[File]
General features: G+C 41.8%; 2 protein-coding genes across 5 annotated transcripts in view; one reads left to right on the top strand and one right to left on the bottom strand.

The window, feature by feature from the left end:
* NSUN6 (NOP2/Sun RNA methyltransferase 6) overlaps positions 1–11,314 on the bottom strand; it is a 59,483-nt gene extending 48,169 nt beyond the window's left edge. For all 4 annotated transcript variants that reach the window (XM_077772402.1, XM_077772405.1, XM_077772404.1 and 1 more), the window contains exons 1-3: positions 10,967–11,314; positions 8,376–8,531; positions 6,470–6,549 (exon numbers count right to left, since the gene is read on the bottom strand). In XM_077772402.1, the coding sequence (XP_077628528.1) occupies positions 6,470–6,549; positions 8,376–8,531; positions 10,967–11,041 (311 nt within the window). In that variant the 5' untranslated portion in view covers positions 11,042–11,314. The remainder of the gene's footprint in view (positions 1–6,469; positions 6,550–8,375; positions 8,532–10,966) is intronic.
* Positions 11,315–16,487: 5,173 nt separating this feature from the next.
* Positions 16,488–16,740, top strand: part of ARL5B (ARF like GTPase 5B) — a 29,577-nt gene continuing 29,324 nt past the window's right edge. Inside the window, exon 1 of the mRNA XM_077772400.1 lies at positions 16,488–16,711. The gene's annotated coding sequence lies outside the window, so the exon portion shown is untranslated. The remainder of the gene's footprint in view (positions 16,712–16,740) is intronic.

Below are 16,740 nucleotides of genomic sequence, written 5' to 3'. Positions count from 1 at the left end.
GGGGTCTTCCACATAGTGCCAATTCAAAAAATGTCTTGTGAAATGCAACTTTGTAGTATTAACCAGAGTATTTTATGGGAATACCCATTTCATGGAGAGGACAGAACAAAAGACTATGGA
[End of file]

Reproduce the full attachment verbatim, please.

General features: G+C 41.8%; 2 protein-coding genes across 5 annotated transcripts in view; one reads left to right on the top strand and one right to left on the bottom strand.

The window, feature by feature from the left end:
* NSUN6 (NOP2/Sun RNA methyltransferase 6) overlaps positions 1–11,314 on the bottom strand; it is a 59,483-nt gene extending 48,169 nt beyond the window's left edge. For all 4 annotated transcript variants that reach the window (XM_077772402.1, XM_077772405.1, XM_077772404.1 and 1 more), the window contains exons 1-3: positions 10,967–11,314; positions 8,376–8,531; positions 6,470–6,549 (exon numbers count right to left, since the gene is read on the bottom strand). In XM_077772402.1, the coding sequence (XP_077628528.1) occupies positions 6,470–6,549; positions 8,376–8,531; positions 10,967–11,041 (311 nt within the window). In that variant the 5' untranslated portion in view covers positions 11,042–11,314. The remainder of the gene's footprint in view (positions 1–6,469; positions 6,550–8,375; positions 8,532–10,966) is intronic.
* Positions 11,315–16,487: 5,173 nt separating this feature from the next.
* Positions 16,488–16,740, top strand: part of ARL5B (ARF like GTPase 5B) — a 29,577-nt gene continuing 29,324 nt past the window's right edge. Inside the window, exon 1 of the mRNA XM_077772400.1 lies at positions 16,488–16,711. The gene's annotated coding sequence lies outside the window, so the exon portion shown is untranslated. The remainder of the gene's footprint in view (positions 16,712–16,740) is intronic.

Below are 16,740 nucleotides of genomic sequence, written 5' to 3'. Positions count from 1 at the left end.
GGGGTCTTCCACATAGTGCCAATTCAAAAAATGTCTTGTGAAATGCAACTTTGTAGTATTAACCAGAGTATTTTATGGGAATACCCATTTCATGGAGAGGACAGAACAAAAGACTATGGA